Thus, when figuring out the value of those 30,900 aircraft we could rather estimate it at 2.2 trillion dollars (instead of 3.6 trn$).

New entrants?

Randy Tinseth, BCA’s VP Marketing, was quoted in Flight Global saying that he expected at least one more competitor in the single-aisle segment. If there are more competitors, competition is going to be tight.

Today Boeing Commercial Airplanes and Airbus Commercial yearly revenues together approximately account for 70bn$. If their revenues are to grow with Boeing’s forecasted world airplane fleet growth of 3.3%, along the next 20 years the revenues of both companies combined would amount to 1.94 trillion dollars.

Considering that the whole market, factoring in discounted prices, was going to be 2.2 trn$, this leaves the rest of competitors a share of the pie of about 250bn$ for the next 20 years (excluding regional jets), this is just 11.4% of the market.

If we look at it on a per year basis: 12.5bn$ a year for all new entrants (CSeries, Embraer, MS-21, SSJ, C919, Koreans, Japanese…) would mean about 250 aircraft a year (compared to the ~380-400 single-aisle that each Boeing and Airbus are delivering per year).

There is room for one commercial success comparable to the 737 or A320 family, but there is not room for two… maybe this is why Randy says “one or two of those guys into the mix” (despite of the many more new possible players).

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Project managers and Pencils

Today I was attending a project management course at Airbus. After some introductions, the teacher came to the always controversial (within such a technological company) comment that “the project leader needs to have experience in project management not in the technical issues related to the project”… she then cited aircraft as an example: “nobody within Airbus may know every technical detail of an aircraft which counts with hundreds of thousands parts, yet there is someone managing its development…”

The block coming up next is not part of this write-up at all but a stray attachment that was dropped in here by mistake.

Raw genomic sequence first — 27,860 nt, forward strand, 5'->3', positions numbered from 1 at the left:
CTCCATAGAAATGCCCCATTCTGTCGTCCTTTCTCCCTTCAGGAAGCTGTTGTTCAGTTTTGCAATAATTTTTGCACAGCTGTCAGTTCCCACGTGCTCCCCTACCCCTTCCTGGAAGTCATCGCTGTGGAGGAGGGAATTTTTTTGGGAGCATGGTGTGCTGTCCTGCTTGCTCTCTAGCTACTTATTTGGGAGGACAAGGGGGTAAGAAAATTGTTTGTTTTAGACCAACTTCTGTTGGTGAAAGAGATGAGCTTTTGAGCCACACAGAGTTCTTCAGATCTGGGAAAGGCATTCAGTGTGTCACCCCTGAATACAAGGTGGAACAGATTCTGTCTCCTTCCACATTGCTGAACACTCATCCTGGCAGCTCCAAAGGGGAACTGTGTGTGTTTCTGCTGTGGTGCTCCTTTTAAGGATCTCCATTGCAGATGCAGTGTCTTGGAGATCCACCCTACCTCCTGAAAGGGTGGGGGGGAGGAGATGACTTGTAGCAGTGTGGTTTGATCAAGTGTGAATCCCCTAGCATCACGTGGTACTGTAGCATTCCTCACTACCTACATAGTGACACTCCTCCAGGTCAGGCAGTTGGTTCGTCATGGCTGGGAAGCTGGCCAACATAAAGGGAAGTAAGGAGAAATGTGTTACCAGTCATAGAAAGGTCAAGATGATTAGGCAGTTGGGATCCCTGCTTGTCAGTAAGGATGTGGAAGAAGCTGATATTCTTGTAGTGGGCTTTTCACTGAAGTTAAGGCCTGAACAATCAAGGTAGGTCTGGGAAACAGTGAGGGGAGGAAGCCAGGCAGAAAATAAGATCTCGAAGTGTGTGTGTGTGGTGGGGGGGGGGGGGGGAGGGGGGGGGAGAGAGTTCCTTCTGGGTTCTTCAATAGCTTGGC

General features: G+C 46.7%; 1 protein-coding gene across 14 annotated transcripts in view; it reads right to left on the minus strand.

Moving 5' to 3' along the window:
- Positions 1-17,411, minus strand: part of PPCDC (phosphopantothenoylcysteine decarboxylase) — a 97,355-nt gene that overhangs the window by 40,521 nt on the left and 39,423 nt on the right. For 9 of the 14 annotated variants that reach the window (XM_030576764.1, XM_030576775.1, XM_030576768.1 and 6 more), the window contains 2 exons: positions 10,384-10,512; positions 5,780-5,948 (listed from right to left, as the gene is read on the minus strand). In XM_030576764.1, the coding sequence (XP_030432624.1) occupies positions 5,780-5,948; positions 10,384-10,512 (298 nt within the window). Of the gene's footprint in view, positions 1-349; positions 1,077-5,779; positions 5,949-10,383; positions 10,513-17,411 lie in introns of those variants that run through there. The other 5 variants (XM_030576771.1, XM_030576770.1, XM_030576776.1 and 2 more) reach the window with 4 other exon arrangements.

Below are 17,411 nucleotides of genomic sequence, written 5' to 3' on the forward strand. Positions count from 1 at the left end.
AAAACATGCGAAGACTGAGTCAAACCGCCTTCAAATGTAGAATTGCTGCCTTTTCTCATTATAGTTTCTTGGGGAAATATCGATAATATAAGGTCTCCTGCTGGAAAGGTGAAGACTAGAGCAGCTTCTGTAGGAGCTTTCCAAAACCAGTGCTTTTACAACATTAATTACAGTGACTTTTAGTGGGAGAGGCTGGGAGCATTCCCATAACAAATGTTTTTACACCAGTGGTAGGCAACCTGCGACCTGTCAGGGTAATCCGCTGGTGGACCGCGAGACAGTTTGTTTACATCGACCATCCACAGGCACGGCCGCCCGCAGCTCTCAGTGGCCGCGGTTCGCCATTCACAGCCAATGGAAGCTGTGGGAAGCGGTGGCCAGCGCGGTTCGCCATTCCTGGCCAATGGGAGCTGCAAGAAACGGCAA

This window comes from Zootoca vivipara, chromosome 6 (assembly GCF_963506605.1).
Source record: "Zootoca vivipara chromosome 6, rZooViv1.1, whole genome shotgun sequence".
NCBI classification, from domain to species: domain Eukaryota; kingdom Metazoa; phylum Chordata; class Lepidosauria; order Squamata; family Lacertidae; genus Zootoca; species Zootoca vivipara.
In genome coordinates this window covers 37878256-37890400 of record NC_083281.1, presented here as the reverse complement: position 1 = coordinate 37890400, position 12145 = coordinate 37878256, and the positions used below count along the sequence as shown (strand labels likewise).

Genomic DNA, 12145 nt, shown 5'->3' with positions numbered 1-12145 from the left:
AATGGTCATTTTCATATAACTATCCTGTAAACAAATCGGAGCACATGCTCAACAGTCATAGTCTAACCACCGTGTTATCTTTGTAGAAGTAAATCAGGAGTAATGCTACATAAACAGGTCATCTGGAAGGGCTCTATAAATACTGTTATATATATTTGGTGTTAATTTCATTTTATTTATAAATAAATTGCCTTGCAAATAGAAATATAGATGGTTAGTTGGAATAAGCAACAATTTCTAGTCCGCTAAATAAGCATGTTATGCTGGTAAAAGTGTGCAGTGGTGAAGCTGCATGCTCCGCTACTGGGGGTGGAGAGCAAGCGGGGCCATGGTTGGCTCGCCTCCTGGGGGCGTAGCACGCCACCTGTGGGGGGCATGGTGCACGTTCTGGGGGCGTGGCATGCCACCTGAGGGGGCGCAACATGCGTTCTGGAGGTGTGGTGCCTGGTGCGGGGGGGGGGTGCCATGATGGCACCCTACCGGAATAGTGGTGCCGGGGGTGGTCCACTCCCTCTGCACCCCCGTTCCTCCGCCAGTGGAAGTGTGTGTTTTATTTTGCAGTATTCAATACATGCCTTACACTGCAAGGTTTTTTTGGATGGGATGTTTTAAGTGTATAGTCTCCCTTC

That example seems very clear. Tonight, while listening to a TED Talk on the exchange of ideas, by Matt Ridley, I got the thread to a way better example: that is the essay “I, Pencil: My Family Tree as told to Leonard E. Read” by Leonard E. Read, which can be found at the Library of Economics and Liberty.

I believe this a much better example because of exactly the same reasons Mr. Pencil gives:

“[…] I have a profound lesson to teach. And I can teach this lesson better than can an automobile or an airplane or a mechanical dishwasher because—well, because I am seemingly so simple.

[…] Simple? Yet, not a single person on the face of this earth knows how to make me.”

Then, the pencil goes explaining where all its components are coming from…

“[…] My family tree begins with what in fact is a tree, a cedar of straight grain that grows in Northern California and Oregon. Now contemplate all the saws and trucks and rope and the countless other gear used in harvesting and carting the cedar logs to the railroad siding. Think of all the persons and the numberless skills that went into their fabrication: the mining of ore, the making of steel and its refinement into saws, axes, motors…”

If it’s clear that nobody knows how to make simple pencil, clearer will be for any other case of a more complex product.

There is indeed a Mr. President of the pencil company, there may even be a Pencil Programme Manager, but as Pencil says: “There is a fact still more astounding: the absence of a master mind, of anyone dictating or forcibly directing these countless actions which bring me into being.”